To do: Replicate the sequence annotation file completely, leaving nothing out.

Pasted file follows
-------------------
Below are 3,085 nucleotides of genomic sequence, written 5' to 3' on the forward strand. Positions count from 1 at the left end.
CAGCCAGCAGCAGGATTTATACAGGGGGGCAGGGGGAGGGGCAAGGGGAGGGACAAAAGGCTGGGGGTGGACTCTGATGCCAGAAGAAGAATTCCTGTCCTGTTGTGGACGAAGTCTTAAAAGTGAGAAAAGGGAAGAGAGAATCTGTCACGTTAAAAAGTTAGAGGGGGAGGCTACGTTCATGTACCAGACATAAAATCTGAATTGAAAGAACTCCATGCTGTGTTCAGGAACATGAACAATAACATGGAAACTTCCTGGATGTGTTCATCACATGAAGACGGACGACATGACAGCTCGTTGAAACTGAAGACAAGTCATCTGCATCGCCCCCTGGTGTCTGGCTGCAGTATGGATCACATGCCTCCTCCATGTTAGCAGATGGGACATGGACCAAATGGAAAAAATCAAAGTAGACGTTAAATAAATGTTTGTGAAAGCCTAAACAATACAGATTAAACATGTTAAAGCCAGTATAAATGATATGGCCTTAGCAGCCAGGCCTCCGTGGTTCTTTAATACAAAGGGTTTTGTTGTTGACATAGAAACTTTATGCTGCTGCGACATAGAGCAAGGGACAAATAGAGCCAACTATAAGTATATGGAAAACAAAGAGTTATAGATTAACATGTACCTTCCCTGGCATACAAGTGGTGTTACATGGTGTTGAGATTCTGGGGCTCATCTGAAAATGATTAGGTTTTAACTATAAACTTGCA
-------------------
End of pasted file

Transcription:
Below are 3,085 nucleotides of genomic sequence, written 5' to 3' on the forward strand. Positions count from 1 at the left end.
CAGCCAGCAGCAGGATTTATACAGGGGGGCAGGGGGAGGGGCAAGGGGAGGGACAAAAGGCTGGGGGTGGACTCTGATGCCAGAAGAAGAATTCCTGTCCTGTTGTGGACGAAGTCTTAAAAGTGAGAAAAGGGAAGAGAGAATCTGTCACGTTAAAAAGTTAGAGGGGGAGGCTACGTTCATGTACCAGACATAAAATCTGAATTGAAAGAACTCCATGCTGTGTTCAGGAACATGAACAATAACATGGAAACTTCCTGGATGTGTTCATCACATGAAGACGGACGACATGACAGCTCGTTGAAACTGAAGACAAGTCATCTGCATCGCCCCCTGGTGTCTGGCTGCAGTATGGATCACATGCCTCCTCCATGTTAGCAGATGGGACATGGACCAAATGGAAAAAATCAAAGTAGACGTTAAATAAATGTTTGTGAAAGCCTAAACAATACAGATTAAACATGTTAAAGCCAGTATAAATGATATGGCCTTAGCAGCCAGGCCTCCGTGGTTCTTTAATACAAAGGGTTTTGTTGTTGACATAGAAACTTTATGCTGCTGCGACATAGAGCAAGGGACAAATAGAGCCAACTATAAGTATATGGAAAACAAAGAGTTATAGATTAACATGTACCTTCCCTGGCATACAAGTGGTGTTACATGGTGTTGAGATTCTGGGGCTCATCTGAAAATGATTAGGTTTTAACTATAAACTTGCA